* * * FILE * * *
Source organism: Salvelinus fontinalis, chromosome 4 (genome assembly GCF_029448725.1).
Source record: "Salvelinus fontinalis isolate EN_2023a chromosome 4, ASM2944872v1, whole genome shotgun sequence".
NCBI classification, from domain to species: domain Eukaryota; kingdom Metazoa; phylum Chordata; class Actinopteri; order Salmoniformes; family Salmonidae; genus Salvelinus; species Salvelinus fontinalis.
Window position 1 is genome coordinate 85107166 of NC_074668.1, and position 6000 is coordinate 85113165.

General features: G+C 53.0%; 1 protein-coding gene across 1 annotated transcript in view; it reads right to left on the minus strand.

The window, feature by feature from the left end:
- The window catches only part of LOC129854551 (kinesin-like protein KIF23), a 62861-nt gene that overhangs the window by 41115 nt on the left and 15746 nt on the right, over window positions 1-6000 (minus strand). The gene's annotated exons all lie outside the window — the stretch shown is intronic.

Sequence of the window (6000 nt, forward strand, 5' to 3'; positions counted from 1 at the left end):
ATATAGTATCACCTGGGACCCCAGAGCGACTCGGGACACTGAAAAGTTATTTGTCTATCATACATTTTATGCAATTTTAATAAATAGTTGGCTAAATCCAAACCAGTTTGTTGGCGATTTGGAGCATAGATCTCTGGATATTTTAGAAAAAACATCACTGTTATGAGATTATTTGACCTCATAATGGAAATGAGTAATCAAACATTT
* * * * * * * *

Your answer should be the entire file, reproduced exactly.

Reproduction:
Source organism: Salvelinus fontinalis, chromosome 4 (genome assembly GCF_029448725.1).
Source record: "Salvelinus fontinalis isolate EN_2023a chromosome 4, ASM2944872v1, whole genome shotgun sequence".
NCBI classification, from domain to species: domain Eukaryota; kingdom Metazoa; phylum Chordata; class Actinopteri; order Salmoniformes; family Salmonidae; genus Salvelinus; species Salvelinus fontinalis.
Window position 1 is genome coordinate 85107166 of NC_074668.1, and position 6000 is coordinate 85113165.

General features: G+C 53.0%; 1 protein-coding gene across 1 annotated transcript in view; it reads right to left on the minus strand.

The window, feature by feature from the left end:
- The window catches only part of LOC129854551 (kinesin-like protein KIF23), a 62861-nt gene that overhangs the window by 41115 nt on the left and 15746 nt on the right, over window positions 1-6000 (minus strand). The gene's annotated exons all lie outside the window — the stretch shown is intronic.

Sequence of the window (6000 nt, forward strand, 5' to 3'; positions counted from 1 at the left end):
ATATAGTATCACCTGGGACCCCAGAGCGACTCGGGACACTGAAAAGTTATTTGTCTATCATACATTTTATGCAATTTTAATAAATAGTTGGCTAAATCCAAACCAGTTTGTTGGCGATTTGGAGCATAGATCTCTGGATATTTTAGAAAAAACATCACTGTTATGAGATTATTTGACCTCATAATGGAAATGAGTAATCAAACATTT